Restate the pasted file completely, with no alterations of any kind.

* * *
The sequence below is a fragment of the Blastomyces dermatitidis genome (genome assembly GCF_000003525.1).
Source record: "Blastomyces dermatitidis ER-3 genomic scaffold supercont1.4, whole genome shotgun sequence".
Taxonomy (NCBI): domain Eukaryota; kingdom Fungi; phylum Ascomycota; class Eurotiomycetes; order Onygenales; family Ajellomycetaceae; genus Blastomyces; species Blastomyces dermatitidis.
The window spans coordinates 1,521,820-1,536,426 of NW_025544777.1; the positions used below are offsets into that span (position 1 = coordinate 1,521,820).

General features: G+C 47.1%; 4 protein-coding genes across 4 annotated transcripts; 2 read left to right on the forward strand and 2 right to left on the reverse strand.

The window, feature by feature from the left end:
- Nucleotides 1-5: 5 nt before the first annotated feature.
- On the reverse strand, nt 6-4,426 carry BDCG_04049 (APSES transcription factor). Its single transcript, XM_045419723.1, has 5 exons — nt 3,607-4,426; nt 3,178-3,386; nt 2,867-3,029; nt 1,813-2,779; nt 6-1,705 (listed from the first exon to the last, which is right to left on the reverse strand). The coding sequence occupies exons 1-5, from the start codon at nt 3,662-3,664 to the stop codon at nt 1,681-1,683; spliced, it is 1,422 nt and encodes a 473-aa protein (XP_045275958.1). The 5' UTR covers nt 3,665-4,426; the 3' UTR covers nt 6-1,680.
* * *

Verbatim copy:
The sequence below is a fragment of the Blastomyces dermatitidis genome (genome assembly GCF_000003525.1).
Source record: "Blastomyces dermatitidis ER-3 genomic scaffold supercont1.4, whole genome shotgun sequence".
Taxonomy (NCBI): domain Eukaryota; kingdom Fungi; phylum Ascomycota; class Eurotiomycetes; order Onygenales; family Ajellomycetaceae; genus Blastomyces; species Blastomyces dermatitidis.
The window spans coordinates 1,521,820-1,536,426 of NW_025544777.1; the positions used below are offsets into that span (position 1 = coordinate 1,521,820).

General features: G+C 47.1%; 4 protein-coding genes across 4 annotated transcripts; 2 read left to right on the forward strand and 2 right to left on the reverse strand.

The window, feature by feature from the left end:
- Nucleotides 1-5: 5 nt before the first annotated feature.
- On the reverse strand, nt 6-4,426 carry BDCG_04049 (APSES transcription factor). Its single transcript, XM_045419723.1, has 5 exons — nt 3,607-4,426; nt 3,178-3,386; nt 2,867-3,029; nt 1,813-2,779; nt 6-1,705 (listed from the first exon to the last, which is right to left on the reverse strand). The coding sequence occupies exons 1-5, from the start codon at nt 3,662-3,664 to the stop codon at nt 1,681-1,683; spliced, it is 1,422 nt and encodes a 473-aa protein (XP_045275958.1). The 5' UTR covers nt 3,665-4,426; the 3' UTR covers nt 6-1,680.